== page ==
Societal Computing Thesis Defense

  • Gates Hillman Centers
  • Reddy Conference Room 4405
  • Ph.D. Student
  • Ph.D. Program in Societal Computing
  • Institute for Software Research, Carnegie Mellon University
Thesis Orals

Modeling User Behavior on Socio-Technical Systems Patterns and Anomalies

How can we model user behavior on social media platforms and social networking websites? How can we use such models to characterize and infer human behavior and preferences at scale? Specifically, how can we describe users that indulge in risk-taking behavior on social media or mobilize against a particular entity in a firestorm event on Twitter? Or how can we use such models to detect instances of fraudulent engagement?

Online social network platforms (e.g. Facebook, Twitter, Snapchat, Yelp) provide means for users to express themselves, by posting content in the form of images and videos. These platforms allow users to not only interact with content (liking, commenting) but also to other users (social connections, chatting) and items (through ratings and reviews), thus providing rich data with huge potential for mining unexplored and useful patterns. The availability of such data opens up unique opportunities to understand and model nuances of how users interact with such socio-technical systems, while also contributing novel algorithms that can predict genuine user behavior and also detect malicious entities at such a large scale.

In this dissertation, we focus on two broad topics - (a) understanding user behavior on social media platforms and (b) detecting fraudulent activities on these platforms. For the first part, we concentrate on user behavior in two different settings - (i) individual user behavior, where we analyze the behavior of actions taken at the individual scale, for example, modeling how does individual's expertise in e-commerce systems (such as wine rating, movie rating) evolve? and how can that be used to recommend the next product? The second sub-part (ii) focuses on user-based phenomena, where multiple users are analyzed collectively to discover an interesting phenomenon, for example, what are the characteristics of communication patterns between users participating in a firestorm event. In the second setting, we tackle the problem of detecting fraudulent activities on social media platforms. We solve two related sub-themes in the problem area: in the first sub-area, we characterize various fraudulent activities on social media platforms and propose anomaly detection models to identify them. For the next sub-area, we propose models that are not only confined to social media platformsbut can also be extended to other domains.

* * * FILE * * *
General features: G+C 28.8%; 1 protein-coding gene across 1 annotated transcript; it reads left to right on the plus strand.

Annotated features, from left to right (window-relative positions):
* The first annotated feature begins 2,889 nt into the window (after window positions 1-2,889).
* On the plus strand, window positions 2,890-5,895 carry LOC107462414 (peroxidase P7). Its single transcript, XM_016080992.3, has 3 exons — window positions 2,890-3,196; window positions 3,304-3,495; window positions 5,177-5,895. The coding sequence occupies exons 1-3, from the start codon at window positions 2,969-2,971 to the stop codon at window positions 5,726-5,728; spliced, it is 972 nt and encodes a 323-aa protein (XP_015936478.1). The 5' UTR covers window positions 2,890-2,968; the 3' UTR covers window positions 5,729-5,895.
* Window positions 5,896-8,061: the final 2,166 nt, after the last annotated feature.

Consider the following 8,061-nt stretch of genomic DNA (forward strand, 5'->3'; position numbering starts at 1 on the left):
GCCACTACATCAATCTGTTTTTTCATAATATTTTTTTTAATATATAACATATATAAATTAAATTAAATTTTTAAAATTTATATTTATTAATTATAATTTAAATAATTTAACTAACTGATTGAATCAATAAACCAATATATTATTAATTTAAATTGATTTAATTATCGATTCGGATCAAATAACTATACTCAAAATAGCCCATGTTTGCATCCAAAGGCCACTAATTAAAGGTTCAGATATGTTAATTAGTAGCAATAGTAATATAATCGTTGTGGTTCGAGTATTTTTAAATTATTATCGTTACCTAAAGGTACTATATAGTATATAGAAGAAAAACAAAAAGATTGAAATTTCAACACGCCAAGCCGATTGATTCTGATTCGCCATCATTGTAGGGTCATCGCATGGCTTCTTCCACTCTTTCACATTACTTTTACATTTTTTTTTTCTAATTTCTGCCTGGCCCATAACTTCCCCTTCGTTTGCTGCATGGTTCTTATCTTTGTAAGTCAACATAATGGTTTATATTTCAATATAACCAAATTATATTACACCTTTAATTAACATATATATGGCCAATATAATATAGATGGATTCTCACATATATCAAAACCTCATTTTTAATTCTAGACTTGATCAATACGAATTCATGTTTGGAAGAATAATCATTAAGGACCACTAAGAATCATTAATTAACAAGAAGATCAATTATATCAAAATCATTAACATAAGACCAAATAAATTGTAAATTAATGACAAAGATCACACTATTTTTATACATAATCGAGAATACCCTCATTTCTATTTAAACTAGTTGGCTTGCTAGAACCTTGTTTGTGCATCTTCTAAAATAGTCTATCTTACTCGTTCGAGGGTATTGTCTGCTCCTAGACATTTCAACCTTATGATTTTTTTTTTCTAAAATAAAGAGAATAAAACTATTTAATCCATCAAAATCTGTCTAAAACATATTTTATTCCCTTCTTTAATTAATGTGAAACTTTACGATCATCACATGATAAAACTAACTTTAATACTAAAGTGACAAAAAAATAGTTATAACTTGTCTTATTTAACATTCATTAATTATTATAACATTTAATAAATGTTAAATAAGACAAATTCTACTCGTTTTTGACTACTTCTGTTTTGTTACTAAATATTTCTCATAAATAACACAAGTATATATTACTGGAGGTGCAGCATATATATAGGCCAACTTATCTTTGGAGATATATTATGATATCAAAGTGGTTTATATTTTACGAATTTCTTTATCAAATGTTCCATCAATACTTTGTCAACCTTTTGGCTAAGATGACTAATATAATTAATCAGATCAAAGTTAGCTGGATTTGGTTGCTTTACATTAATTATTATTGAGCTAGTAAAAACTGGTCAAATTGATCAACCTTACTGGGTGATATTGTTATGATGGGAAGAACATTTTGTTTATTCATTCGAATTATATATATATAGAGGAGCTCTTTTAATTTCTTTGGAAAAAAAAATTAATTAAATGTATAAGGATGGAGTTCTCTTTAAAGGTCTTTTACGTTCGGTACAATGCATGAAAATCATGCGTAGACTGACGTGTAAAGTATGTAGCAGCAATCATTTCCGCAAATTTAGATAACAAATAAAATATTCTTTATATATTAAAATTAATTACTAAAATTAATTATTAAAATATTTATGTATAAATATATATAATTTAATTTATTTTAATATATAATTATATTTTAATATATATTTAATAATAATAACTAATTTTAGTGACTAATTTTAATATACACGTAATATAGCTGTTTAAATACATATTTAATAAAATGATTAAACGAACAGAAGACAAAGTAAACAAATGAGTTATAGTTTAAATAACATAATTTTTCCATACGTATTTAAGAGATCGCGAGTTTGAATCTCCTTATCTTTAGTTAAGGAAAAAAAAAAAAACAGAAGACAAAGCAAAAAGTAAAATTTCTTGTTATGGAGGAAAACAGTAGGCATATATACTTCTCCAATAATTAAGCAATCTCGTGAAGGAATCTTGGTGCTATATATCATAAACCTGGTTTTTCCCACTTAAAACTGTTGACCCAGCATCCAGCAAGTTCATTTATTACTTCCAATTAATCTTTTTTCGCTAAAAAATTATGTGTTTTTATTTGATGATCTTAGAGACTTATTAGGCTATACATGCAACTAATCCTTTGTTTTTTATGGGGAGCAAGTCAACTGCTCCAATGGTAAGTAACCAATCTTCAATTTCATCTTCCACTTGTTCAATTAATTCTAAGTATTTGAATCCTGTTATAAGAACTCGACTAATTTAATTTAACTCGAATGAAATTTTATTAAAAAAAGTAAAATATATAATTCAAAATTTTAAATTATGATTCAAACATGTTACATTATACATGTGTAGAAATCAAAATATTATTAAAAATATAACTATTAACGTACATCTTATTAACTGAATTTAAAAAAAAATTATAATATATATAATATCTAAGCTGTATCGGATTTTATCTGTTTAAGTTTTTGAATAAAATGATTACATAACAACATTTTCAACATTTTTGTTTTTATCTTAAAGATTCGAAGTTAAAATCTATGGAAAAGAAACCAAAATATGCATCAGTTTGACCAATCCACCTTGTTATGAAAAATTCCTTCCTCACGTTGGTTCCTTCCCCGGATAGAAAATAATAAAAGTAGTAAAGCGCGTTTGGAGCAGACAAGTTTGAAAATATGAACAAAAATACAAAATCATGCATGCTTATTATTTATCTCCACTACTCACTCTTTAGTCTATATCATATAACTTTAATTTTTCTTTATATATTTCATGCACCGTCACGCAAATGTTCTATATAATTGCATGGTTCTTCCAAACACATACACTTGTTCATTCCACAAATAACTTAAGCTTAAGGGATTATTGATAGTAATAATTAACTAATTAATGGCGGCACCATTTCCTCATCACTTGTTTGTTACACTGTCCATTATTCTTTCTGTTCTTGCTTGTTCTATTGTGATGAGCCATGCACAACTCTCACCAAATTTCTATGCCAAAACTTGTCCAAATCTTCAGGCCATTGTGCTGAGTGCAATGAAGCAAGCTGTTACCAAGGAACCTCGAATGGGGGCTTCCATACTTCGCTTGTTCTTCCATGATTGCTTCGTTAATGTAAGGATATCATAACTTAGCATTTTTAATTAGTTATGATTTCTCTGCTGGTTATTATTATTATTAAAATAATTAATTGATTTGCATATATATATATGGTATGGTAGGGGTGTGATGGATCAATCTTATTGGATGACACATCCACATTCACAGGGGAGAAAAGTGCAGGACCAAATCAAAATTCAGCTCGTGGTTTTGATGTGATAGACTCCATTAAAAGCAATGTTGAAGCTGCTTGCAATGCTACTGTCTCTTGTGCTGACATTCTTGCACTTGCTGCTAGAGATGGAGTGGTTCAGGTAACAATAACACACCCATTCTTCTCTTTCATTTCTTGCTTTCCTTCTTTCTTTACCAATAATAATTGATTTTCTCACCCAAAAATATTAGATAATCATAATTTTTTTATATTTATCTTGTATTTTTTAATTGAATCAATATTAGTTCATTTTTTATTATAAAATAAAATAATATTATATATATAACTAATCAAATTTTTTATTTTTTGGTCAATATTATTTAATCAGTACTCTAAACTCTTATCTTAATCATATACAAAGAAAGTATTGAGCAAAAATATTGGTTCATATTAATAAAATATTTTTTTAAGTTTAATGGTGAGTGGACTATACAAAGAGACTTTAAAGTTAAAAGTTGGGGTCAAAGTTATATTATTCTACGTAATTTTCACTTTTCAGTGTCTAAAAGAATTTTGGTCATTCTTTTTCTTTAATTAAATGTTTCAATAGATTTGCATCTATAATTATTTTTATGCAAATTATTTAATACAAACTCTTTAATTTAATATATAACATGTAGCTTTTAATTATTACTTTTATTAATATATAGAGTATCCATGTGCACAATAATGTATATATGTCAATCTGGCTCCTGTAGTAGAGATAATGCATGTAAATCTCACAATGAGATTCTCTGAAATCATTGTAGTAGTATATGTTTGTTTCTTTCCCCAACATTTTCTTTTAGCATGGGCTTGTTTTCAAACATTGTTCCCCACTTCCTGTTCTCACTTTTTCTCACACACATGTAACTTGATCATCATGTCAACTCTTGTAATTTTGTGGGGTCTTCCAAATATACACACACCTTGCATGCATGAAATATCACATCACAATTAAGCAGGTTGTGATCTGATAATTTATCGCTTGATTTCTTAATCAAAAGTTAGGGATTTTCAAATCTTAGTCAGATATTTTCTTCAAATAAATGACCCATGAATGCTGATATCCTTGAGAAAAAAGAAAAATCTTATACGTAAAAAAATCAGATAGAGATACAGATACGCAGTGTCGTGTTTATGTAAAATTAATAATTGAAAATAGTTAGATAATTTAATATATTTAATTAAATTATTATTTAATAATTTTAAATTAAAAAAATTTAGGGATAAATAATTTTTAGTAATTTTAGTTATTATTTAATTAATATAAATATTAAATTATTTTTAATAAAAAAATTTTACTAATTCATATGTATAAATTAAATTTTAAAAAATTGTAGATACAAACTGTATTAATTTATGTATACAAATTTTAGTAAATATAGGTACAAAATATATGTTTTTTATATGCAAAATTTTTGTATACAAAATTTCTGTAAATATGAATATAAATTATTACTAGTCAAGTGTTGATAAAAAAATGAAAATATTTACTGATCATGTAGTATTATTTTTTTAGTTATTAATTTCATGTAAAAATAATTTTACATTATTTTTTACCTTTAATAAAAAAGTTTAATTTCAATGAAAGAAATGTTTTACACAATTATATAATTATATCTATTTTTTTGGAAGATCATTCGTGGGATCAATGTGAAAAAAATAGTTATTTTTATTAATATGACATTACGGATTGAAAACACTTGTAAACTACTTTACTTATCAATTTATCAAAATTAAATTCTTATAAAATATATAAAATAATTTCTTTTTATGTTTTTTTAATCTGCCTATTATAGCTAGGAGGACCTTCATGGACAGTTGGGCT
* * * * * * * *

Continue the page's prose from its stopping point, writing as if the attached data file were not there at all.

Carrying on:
Overall, this thesis looks at two closely related problems i.e. modeling user behavior on social media platforms, and then using similarly generated models to detect abnormal and potentially fraudulent behavior.

Thesis Committee:
J├╝rgen Pfeffer (Co-Chair)
Christos Faloutsos (Co-Chair)
J. Zico Kolter
Ceren Budak (University of Michigan)

Additional Thesis Information

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